Gamay grapes have thin skin, and have a tendency to overproduce, creating the grapes with very high level of acidity and low sugar, which often results in the production of lightly colored and quite acidic wines. The overproduction and high acidity were the reasons for the Gamay being literally outlawed and pushed out of Burgundy by the royal rulers at the end of 14th century, to give way for much rounder Pinot Noir. As the result, Gamay mostly settled in Beaujolais area, where it became the major red grape variety. Gamay is used in Beaujolais to produce a wide range of wines, starting from the famous Beaujolais Nouveau, the wine produced within 6 weeks of the harvest – young, grape-y and quaffable, but usually not very exciting; and then going to the Cru Beaujolais ( there are 10 villages in Beaujolais, which have this status), which can be dense, concentrated and age-worthy.

In addition to Beaujolais, Gamay is also growing in Loire region, where it is often blended with other local grapes such as Cabernet Franc and Cot ( Malbec) and it is used to produce both red and Rosé wines. The Rosé from Loire are typically a lot fruitier than the ones from Provence. Gamay is also successfully grown in Switzerland, especially in the area around lake Geneva – it is often blended with Pinot Noir there. Outside of France, Gamay is planted in the number of regions, such as United States and Italy, but it doesn’t produce much of the well known wines. Interestingly enough, a world renowned wine writer and critic, Jancis Robinson, was raving about Gamay wines produced by Sorrenberg of Beechworth in north east Victoria, Australia  – she mentioned that it might be “one of the most exciting Gamays I have ever tasted”.

And now, to the quiz!

Q1: Gamay is closely associated with every third Thursday in November. Can you explain why?

Q2: Carbonic maceration is an important method in production of wines made out of Gamay. Can you briefly explain what is carbonic maceration and how does it helps here?

Q3: Fill in the blanks: In Beaujolais, Fleuri is considered to produce the most ___ wine, and Moulin-à-Vent produces the most ___ wines.

Q4: Which one doesn’t belong and why:

a. Brouilly

b. Côte de Brouilly

c. Côte Chalonnaise

d. Juliénas

e. Régnié

Q5: True or False: Beaujolais Nouveau wines can be aged for a few years before consumption.

Good luck, enjoy the quiz and your weekend! Cheers!

Weekly Wine Quiz #4 – Which One Doesn’t Belong?

March 31, 2012 1 comment

Each wine region in the world has a number of specific characteristics, such as terroir, the style of wine and so on. One of such important characteristics is kinds of grapes growing in the region and used for the winemaking. Moreover, in a lot of cases only specific grapes are allowed to be used in the wine if the wine will carry region’s name on its label.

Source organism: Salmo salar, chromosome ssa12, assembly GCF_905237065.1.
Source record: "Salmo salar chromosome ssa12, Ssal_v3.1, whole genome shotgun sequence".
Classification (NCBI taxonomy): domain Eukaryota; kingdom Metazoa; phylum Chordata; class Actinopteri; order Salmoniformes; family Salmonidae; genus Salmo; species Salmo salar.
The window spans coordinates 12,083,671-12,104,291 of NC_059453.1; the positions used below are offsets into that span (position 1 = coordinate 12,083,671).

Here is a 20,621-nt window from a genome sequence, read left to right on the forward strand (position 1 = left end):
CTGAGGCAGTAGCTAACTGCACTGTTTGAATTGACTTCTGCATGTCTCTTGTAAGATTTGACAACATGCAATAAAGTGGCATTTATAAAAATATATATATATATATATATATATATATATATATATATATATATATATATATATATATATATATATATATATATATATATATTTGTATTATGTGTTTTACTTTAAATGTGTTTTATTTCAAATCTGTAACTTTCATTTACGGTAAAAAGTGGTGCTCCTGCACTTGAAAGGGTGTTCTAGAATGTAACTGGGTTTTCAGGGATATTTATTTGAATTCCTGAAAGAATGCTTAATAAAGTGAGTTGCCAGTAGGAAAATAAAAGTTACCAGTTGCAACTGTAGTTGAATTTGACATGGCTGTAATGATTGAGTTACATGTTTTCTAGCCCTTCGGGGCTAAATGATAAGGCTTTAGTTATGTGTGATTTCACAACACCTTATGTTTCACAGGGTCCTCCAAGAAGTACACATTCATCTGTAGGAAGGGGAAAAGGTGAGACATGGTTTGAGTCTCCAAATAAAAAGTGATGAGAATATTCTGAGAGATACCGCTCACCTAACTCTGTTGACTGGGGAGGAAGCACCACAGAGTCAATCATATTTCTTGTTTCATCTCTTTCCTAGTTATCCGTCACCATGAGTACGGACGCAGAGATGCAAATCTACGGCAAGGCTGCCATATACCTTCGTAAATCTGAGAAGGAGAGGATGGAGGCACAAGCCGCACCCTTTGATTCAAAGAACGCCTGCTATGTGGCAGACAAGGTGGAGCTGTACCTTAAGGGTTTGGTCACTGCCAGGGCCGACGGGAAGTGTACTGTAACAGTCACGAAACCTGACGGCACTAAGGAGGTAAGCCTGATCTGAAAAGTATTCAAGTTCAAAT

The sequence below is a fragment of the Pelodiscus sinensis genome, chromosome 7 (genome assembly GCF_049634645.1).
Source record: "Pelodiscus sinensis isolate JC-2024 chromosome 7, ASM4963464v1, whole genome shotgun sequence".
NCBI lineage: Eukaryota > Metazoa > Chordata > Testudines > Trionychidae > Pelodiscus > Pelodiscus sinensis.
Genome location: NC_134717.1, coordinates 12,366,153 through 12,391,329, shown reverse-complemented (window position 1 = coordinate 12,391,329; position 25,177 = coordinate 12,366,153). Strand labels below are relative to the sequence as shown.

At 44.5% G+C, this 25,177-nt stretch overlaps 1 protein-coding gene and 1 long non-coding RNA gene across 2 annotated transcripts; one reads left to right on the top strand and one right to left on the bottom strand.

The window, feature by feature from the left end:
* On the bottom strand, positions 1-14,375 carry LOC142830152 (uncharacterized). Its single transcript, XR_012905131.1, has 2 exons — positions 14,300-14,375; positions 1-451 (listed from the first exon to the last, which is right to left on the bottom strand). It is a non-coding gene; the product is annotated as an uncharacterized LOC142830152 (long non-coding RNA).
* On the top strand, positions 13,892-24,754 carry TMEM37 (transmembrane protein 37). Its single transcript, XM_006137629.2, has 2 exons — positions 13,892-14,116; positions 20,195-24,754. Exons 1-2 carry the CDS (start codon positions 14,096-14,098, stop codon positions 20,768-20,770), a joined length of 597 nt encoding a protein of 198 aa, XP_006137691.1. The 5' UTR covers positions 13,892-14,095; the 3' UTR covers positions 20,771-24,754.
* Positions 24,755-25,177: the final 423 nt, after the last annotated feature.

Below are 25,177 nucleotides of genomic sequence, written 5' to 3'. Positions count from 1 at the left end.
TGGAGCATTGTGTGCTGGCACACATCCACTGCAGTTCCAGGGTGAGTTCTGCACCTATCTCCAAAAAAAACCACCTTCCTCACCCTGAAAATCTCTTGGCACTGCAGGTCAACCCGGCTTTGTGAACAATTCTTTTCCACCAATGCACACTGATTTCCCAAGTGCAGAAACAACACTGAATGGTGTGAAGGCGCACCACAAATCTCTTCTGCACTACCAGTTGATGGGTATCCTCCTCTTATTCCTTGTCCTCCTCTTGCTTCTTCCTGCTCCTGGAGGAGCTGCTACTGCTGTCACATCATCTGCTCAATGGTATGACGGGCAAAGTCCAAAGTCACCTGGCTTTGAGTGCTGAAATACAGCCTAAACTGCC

Below is a list of grapes allowed to be used in the wine production in one of the world’s most famous regions – except that one grape doesn’t belong there. Do you know which one it is? Have fun! Cheers!

Categories: wine quiz Tags: ,

Wine Century Club Treble Journey – Xynomavro, Grape #241

August 6, 2010 2 comments

I would be nice if I can open this post with  “this is a quick update on the progress”, but such a statement would be strange, as I don’t believe anyone asked for my updates. Therefore, this is a “memory knot” post for myself, just to be able to look back one day and see the path to Treble status in The Wine Century Club. (you can read more about Treble “journey” in my previous post ).

So the grape called Xynomavro happened to become number 241 on my list. The wine Boutari Naoussa 2006 was made from 100% Xynomavro. This grape is described as one of Greek’s best in terms of firm tannins and aging potential. Unfortunately, the Boutari Naoussa 2006 was not the best representation of the grape, with tannins being somewhat off and having isolated taste on a side of the mouth, and the rest of the wine being not very impressive grape juice.

If anyone wonders about the rating, you can imagine it will not be too high…

Drinkability: 6-

In general, I think it would be safe to state that we drink wine because it gives us pleasure (I’m absolutely NOT talking about being “drunk and happy”) – and it should be a pleasure of taste, pleasure of flavor sensation unfolding in your mouth. So when the wine doesn’t taste good, it is really a disappointment (of course nobody is talking about pain). However, when you have an additional purpose, not just a sensual pleasure, it changes the perspective – when trying to reach a next level in The Wine Century Club, even the wine which doesn’t taste great still gives you a pleasure of inching towards your goal. Having realize that, I’m feeling better already!

Let’s go to Treble!

Cheers!